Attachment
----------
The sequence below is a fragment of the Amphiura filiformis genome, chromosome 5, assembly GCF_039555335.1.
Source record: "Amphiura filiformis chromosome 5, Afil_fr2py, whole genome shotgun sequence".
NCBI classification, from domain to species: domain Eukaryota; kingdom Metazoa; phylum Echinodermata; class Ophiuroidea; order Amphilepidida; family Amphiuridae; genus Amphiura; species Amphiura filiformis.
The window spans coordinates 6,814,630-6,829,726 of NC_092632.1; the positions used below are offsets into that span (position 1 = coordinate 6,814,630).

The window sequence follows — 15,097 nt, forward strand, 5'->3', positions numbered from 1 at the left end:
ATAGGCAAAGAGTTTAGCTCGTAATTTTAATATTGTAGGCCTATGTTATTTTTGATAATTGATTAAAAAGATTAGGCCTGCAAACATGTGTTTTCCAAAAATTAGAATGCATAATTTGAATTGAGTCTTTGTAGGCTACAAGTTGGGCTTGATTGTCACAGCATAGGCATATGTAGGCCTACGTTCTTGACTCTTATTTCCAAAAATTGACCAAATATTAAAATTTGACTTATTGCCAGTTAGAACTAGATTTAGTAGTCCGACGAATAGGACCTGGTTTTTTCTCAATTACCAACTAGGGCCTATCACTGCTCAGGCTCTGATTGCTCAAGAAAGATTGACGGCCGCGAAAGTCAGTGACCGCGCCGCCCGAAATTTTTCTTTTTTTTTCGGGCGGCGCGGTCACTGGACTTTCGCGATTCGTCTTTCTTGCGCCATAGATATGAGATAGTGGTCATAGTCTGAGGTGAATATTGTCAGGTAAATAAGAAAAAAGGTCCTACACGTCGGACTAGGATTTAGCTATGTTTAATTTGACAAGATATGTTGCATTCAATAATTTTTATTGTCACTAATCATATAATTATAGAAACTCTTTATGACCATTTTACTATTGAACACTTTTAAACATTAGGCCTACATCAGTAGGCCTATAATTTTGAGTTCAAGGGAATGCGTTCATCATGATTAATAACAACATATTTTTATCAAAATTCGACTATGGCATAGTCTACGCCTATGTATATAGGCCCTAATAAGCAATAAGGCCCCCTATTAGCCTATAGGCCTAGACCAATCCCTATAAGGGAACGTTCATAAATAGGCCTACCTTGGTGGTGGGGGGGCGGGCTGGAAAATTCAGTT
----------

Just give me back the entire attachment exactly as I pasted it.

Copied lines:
The sequence below is a fragment of the Amphiura filiformis genome, chromosome 5, assembly GCF_039555335.1.
Source record: "Amphiura filiformis chromosome 5, Afil_fr2py, whole genome shotgun sequence".
NCBI classification, from domain to species: domain Eukaryota; kingdom Metazoa; phylum Echinodermata; class Ophiuroidea; order Amphilepidida; family Amphiuridae; genus Amphiura; species Amphiura filiformis.
The window spans coordinates 6,814,630-6,829,726 of NC_092632.1; the positions used below are offsets into that span (position 1 = coordinate 6,814,630).

The window sequence follows — 15,097 nt, forward strand, 5'->3', positions numbered from 1 at the left end:
ATAGGCAAAGAGTTTAGCTCGTAATTTTAATATTGTAGGCCTATGTTATTTTTGATAATTGATTAAAAAGATTAGGCCTGCAAACATGTGTTTTCCAAAAATTAGAATGCATAATTTGAATTGAGTCTTTGTAGGCTACAAGTTGGGCTTGATTGTCACAGCATAGGCATATGTAGGCCTACGTTCTTGACTCTTATTTCCAAAAATTGACCAAATATTAAAATTTGACTTATTGCCAGTTAGAACTAGATTTAGTAGTCCGACGAATAGGACCTGGTTTTTTCTCAATTACCAACTAGGGCCTATCACTGCTCAGGCTCTGATTGCTCAAGAAAGATTGACGGCCGCGAAAGTCAGTGACCGCGCCGCCCGAAATTTTTCTTTTTTTTTCGGGCGGCGCGGTCACTGGACTTTCGCGATTCGTCTTTCTTGCGCCATAGATATGAGATAGTGGTCATAGTCTGAGGTGAATATTGTCAGGTAAATAAGAAAAAAGGTCCTACACGTCGGACTAGGATTTAGCTATGTTTAATTTGACAAGATATGTTGCATTCAATAATTTTTATTGTCACTAATCATATAATTATAGAAACTCTTTATGACCATTTTACTATTGAACACTTTTAAACATTAGGCCTACATCAGTAGGCCTATAATTTTGAGTTCAAGGGAATGCGTTCATCATGATTAATAACAACATATTTTTATCAAAATTCGACTATGGCATAGTCTACGCCTATGTATATAGGCCCTAATAAGCAATAAGGCCCCCTATTAGCCTATAGGCCTAGACCAATCCCTATAAGGGAACGTTCATAAATAGGCCTACCTTGGTGGTGGGGGGGCGGGCTGGAAAATTCAGTT